Comments

DIY Superinsulated Vaults — 16 Comments

  1. This is the best place I could find to drop this link. Potential for it’s own Blog Post Owen??

    Check out this use of materials for Tile Faced mud blocks:

    http://www.youtube.com/watch?v=PTqImC7SXHc

    Great idea for putting a durable weatherproof surface on a mud block while using a minimum of high energy materials. That video triggers all kinds of ideas in my mind for ways to adapt the concept to other construction techniques.

    Here is an interesting vaulted roof technique:

    http://www.youtube.com/watch?v=rA-oOcYYTVc

    I can’t understand a word being said, but that doesn’t prevent this from being a fascinating technique for building a roof. All local materials and local labor. The roof also has some internally trapped air space providing at least a little insulation capacity.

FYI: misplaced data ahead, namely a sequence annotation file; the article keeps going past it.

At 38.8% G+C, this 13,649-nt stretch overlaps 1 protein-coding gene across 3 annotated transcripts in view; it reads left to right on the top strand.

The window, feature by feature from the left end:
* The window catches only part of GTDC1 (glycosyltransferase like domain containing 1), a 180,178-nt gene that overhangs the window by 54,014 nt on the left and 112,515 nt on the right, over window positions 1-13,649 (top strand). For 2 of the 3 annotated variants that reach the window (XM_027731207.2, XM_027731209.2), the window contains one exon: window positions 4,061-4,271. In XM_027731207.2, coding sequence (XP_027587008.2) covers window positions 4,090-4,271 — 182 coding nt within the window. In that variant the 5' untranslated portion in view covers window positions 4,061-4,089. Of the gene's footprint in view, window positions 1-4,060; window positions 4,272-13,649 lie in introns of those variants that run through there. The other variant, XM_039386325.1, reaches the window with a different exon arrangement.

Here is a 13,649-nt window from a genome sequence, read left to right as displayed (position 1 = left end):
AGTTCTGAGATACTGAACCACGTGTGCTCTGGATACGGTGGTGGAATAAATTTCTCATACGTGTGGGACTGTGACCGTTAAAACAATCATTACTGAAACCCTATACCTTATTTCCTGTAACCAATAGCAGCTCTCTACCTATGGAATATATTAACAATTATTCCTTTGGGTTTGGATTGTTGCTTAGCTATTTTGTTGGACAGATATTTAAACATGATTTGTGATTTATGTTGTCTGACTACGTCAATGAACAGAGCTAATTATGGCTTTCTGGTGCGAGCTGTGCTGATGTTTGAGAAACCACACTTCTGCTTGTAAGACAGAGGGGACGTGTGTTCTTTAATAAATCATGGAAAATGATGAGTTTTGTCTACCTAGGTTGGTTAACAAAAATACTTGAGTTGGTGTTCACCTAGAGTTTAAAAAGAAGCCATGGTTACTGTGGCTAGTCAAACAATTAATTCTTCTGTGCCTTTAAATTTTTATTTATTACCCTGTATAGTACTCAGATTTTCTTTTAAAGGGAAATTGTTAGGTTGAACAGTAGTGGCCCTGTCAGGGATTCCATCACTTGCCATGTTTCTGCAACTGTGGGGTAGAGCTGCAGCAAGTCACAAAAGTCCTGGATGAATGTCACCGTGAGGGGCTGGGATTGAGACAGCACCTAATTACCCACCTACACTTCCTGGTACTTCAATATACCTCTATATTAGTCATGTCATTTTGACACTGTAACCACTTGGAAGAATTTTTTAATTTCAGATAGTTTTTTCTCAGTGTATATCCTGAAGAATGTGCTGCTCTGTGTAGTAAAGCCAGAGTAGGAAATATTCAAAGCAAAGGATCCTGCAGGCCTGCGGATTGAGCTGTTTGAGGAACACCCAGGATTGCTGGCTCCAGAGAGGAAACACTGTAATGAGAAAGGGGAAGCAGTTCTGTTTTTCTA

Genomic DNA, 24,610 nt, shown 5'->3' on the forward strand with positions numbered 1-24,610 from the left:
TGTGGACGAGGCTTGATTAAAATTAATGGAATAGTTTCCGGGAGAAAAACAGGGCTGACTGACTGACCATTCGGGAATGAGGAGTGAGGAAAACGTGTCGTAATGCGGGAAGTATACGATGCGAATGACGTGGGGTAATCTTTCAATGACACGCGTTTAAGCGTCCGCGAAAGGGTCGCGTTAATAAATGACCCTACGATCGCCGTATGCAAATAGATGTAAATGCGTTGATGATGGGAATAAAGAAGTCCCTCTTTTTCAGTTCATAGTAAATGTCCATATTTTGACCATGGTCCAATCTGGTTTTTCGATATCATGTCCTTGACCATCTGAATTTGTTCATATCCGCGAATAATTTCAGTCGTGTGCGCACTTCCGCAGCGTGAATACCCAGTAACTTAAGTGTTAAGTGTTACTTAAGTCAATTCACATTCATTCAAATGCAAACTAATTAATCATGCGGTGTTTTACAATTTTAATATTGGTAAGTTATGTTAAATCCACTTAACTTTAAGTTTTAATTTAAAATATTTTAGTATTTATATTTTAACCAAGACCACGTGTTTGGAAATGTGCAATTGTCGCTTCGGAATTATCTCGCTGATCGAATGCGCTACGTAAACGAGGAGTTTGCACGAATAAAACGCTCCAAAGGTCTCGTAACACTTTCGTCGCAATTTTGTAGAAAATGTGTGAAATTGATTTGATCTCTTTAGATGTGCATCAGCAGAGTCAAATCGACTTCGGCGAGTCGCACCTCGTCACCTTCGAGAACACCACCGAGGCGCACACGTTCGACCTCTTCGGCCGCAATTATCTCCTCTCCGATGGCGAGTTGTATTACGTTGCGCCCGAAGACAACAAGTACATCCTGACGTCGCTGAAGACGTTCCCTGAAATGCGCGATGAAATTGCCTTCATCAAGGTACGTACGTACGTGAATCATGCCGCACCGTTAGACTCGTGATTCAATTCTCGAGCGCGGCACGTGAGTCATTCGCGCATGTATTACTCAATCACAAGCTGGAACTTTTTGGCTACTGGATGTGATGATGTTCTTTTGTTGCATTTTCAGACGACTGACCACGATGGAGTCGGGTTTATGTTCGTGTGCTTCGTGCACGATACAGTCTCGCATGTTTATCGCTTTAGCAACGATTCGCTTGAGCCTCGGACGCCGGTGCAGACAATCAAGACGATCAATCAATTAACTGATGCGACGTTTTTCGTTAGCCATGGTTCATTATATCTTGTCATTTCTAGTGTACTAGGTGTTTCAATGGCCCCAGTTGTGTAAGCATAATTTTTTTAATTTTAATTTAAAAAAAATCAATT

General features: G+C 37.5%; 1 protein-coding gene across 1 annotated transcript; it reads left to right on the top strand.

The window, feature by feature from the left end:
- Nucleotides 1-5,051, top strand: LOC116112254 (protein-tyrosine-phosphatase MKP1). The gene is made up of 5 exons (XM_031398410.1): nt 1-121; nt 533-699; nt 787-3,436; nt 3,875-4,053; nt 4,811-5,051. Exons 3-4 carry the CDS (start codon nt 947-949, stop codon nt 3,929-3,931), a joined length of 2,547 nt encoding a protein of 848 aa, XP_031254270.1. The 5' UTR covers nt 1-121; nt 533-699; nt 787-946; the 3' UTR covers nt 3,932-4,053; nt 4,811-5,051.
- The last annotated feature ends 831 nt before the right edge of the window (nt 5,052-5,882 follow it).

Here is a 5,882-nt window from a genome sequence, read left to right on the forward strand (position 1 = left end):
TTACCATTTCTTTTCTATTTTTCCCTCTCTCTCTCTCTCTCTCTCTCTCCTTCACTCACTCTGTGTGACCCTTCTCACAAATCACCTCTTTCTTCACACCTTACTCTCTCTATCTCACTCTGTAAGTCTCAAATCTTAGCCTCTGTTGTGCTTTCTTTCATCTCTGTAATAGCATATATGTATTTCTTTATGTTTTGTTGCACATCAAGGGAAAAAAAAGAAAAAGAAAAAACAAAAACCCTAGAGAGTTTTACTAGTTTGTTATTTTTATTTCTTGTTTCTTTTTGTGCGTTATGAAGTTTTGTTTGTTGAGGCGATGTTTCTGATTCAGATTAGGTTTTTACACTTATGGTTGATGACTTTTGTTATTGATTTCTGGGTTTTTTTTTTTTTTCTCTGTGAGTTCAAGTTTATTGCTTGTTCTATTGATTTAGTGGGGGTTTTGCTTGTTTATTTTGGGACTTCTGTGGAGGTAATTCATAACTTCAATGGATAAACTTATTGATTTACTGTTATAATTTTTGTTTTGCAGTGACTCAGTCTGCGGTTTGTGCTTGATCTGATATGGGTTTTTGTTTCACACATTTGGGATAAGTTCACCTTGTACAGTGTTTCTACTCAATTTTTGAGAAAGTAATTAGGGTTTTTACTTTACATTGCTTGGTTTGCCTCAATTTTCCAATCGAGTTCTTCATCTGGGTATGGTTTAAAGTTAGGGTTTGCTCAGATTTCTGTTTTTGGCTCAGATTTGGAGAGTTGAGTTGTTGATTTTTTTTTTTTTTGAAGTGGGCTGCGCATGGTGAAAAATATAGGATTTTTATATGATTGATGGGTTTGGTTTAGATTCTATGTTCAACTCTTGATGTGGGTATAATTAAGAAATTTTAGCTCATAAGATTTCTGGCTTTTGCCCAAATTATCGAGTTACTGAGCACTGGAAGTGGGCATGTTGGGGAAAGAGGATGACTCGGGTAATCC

I think the Nubian technique would be easier and faster, but it’s still very interesting to see all the different methods people use in various parts of the world.

    If these particular videos aren’t your thing, The “Rural Housing Knowledge Network” has a lot more interesting videos. Not all of them would be considered “Natural”, but they may trigger ideas for Natural Builders anyway.

    http://www.youtube.com/user/RuralHabitat/videos

  2. Thanks Doc for this info. I know that in Colorado they used to pay you to take pallets away. Most of them were made from Oak. Incredible how much you could do with a tractor trailer full of that wood. Keep these ideas coming. I appreciate them.

    • The amount of waste that could be put to good use is mind boggling. Utilizing used pallets is just one example among many. This reminds me of a cool blog post I’m working on about frugal living. I’m gleaning various frugal living websites and videos. It’s VERY inspiring to see what people are doing. Here’s just one concept for those who can’t wait. Search for Garry Tibbo on YouTube. He talks about living practically for free by foraging wild plants and recycling stuff people leave on curbsides. The nutrient and mineral rich wild plants helped heal him of debilitating illness.